Business for Sale: A New England-based kitchen and patio furnishings online retailer priced at $9.9 million
A Web pioneer, this online retailer began selling kitchen and home products--think pot racks and sinks--in 1996. Today, the average order is $310, and at presstime, the founder expected to close 2007 with $12.7 million in revenue and $1.25 million in net income. The company has 22 employees.
To make the business more attractive for a sale, the owner has recently poured $500,000 into an overhaul of the website. Now, pages featuring images and descriptions of products are created automatically from a database of information. As a result, website employees are "three times more productive," the owner says, because they no longer have to build an entire page from scratch each time they introduce a new product.
Though the business is a market leader--in 2007, trade publication Internet Retailer named it one of the top 500 Internet retailers--it faces stiff competition in two major rivals and hundreds of niche players. As barriers to entry fall, so do margins at most Internet retailers. Still, as keyword prices climb, generating traffic is harder than ever. In that context, an 11-year-old site has a leg up.
The Asking Price: $9.9 million. The price includes domain names and the site's technology platform, but just $10,000 inventory; most products are drop-shipped by suppliers. The owner will also lease his 2,500-square-foot office for $40,000 to $50,000 annually or will consider selling it. Some financing may be available.
Price Rationale: At 6.2 times EBITDA, the price seems a bit high, given that a common valuation formula in the industry is four times cash flow. (This company's EBITDA closely tracks its cash flow.) But the company's consistently high placement in search results for many kitchen products may justify a premium.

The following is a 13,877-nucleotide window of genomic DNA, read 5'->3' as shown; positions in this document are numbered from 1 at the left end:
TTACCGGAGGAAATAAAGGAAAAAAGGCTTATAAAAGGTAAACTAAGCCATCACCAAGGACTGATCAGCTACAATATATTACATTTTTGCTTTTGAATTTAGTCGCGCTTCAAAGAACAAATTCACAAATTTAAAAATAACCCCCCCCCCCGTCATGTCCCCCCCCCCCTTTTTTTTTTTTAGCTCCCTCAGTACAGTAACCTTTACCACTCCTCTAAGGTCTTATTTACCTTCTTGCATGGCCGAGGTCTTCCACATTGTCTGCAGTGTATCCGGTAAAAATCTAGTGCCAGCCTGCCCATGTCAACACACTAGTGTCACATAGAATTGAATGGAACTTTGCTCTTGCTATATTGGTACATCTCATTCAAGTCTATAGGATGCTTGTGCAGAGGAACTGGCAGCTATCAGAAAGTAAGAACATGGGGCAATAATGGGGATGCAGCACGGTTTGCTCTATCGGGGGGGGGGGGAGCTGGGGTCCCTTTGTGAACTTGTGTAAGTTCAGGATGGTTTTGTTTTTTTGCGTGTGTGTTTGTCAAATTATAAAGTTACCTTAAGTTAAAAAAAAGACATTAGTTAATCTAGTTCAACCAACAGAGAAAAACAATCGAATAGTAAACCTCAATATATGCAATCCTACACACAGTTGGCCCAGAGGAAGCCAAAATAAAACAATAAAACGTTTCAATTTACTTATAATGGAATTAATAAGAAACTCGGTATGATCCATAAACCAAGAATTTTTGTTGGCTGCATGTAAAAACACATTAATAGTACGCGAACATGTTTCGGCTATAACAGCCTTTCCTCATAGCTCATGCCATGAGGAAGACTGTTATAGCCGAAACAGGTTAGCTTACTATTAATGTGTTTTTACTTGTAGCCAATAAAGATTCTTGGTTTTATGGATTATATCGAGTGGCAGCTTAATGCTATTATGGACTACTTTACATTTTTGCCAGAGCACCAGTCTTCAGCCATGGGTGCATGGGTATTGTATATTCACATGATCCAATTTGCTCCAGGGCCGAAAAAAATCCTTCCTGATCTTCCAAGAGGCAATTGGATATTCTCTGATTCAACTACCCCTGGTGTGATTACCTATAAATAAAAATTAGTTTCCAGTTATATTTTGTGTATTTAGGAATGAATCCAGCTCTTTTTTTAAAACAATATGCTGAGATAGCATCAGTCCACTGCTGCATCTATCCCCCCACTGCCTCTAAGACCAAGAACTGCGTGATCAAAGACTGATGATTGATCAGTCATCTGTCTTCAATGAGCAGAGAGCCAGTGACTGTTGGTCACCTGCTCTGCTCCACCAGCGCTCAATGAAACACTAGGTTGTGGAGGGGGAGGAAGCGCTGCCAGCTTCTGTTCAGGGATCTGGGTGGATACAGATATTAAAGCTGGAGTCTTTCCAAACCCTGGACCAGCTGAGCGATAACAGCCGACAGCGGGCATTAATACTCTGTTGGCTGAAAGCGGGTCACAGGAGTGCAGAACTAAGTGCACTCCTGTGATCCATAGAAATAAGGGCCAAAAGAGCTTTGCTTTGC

The Pros: The website's recent overhaul is the main selling point. Plus, the company reinvests only 6 percent of revenue into advertising and gets a hefty 55 percent of its sales from organic search, which insulates the company from rising pay-per-click advertising rates.
The Cons: Growth was generally flat in 2007, up only $250,000 over 2006. The owner blames a sluggish real estate market and his focus on revamping the website at the expense of adding new products, which in the past have generated most sales growth. Another likely factor: increased competition.
The Bottom Line: This company could be a good investment for someone who wants to own a category-leading website, one that boasts a brand-new technology platform. To get the company growing again, the owner suggests that a buyer add product lines geared toward other rooms of the home.
Inc. has no stake in the sale of the business featured. The magazine does not certify the accuracy of financial or other information provided by the seller. Inquiries should be directed to Michael Gravel of iMerge Advisors at (888-882-4324, ext. 203.
* Earnings before interest, taxes, depreciation, and amortization.
** Projected. Inc. also publishes paid business listings in the back of the magazine.